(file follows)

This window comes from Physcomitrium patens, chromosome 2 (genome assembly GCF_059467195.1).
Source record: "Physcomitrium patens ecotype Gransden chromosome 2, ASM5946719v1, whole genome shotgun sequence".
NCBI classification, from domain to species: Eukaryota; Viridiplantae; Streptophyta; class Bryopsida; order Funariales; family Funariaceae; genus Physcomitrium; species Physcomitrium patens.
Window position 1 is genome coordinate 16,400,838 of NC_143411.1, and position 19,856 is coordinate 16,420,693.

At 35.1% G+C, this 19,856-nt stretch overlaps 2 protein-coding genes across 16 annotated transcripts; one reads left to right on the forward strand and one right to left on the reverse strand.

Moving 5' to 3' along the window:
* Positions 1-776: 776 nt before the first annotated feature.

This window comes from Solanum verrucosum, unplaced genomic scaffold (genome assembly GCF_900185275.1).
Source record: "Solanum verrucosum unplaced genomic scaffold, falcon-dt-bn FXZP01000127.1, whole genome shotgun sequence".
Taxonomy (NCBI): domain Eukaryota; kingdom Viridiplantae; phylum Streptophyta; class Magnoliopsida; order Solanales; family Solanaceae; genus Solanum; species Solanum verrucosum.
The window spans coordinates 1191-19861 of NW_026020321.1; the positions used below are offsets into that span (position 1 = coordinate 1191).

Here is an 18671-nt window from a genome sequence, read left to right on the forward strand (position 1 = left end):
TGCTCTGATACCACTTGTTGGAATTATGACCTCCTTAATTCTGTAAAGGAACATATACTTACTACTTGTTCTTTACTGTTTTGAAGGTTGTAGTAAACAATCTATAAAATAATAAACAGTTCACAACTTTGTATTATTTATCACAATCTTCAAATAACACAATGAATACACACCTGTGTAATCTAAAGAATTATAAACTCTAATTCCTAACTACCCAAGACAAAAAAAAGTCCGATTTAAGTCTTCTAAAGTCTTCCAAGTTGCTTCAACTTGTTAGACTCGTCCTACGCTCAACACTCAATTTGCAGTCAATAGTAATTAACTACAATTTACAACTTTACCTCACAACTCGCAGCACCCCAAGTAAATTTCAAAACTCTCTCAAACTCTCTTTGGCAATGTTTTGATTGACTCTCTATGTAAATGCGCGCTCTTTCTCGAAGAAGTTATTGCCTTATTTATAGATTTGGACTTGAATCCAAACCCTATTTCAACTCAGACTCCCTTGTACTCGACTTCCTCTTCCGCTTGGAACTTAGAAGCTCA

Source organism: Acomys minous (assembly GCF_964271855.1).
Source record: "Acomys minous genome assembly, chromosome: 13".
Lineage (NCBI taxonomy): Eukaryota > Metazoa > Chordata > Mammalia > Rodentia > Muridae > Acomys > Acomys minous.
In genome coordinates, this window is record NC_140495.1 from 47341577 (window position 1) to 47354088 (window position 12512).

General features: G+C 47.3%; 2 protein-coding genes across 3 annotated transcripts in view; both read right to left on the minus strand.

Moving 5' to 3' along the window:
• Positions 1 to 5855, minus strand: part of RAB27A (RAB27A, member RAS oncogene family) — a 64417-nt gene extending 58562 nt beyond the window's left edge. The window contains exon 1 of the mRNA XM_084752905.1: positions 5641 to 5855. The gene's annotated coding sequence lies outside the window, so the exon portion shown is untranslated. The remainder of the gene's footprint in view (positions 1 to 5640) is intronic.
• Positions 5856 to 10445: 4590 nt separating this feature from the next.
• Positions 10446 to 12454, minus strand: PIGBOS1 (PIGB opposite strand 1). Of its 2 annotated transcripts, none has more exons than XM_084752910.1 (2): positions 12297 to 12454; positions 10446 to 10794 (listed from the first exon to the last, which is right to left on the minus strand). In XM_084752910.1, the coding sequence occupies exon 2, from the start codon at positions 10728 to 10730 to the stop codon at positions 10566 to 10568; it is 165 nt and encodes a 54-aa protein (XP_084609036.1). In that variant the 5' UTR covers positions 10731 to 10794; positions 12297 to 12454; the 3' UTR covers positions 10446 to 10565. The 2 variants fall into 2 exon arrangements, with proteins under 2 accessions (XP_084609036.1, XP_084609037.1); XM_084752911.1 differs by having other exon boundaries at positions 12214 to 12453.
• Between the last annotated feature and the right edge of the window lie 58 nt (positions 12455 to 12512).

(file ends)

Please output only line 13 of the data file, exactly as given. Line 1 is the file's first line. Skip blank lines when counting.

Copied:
TGCTCTGATACCACTTGTTGGAATTATGACCTCCTTAATTCTGTAAAGGAACATATACTTACTACTTGTTCTTTACTGTTTTGAAGGTTGTAGTAAACAATCTATAAAATAATAAACAGTTCACAACTTTGTATTATTTATCACAATCTTCAAATAACACAATGAATACACACCTGTGTAATCTAAAGAATTATAAACTCTAATTCCTAACTACCCAAGACAAAAAAAAGTCCGATTTAAGTCTTCTAAAGTCTTCCAAGTTGCTTCAACTTGTTAGACTCGTCCTACGCTCAACACTCAATTTGCAGTCAATAGTAATTAACTACAATTTACAACTTTACCTCACAACTCGCAGCACCCCAAGTAAATTTCAAAACTCTCTCAAACTCTCTTTGGCAATGTTTTGATTGACTCTCTATGTAAATGCGCGCTCTTTCTCGAAGAAGTTATTGCCTTATTTATAGATTTGGACTTGAATCCAAACCCTATTTCAACTCAGACTCCCTTGTACTCGACTTCCTCTTCCGCTTGGAACTTAGAAGCTCA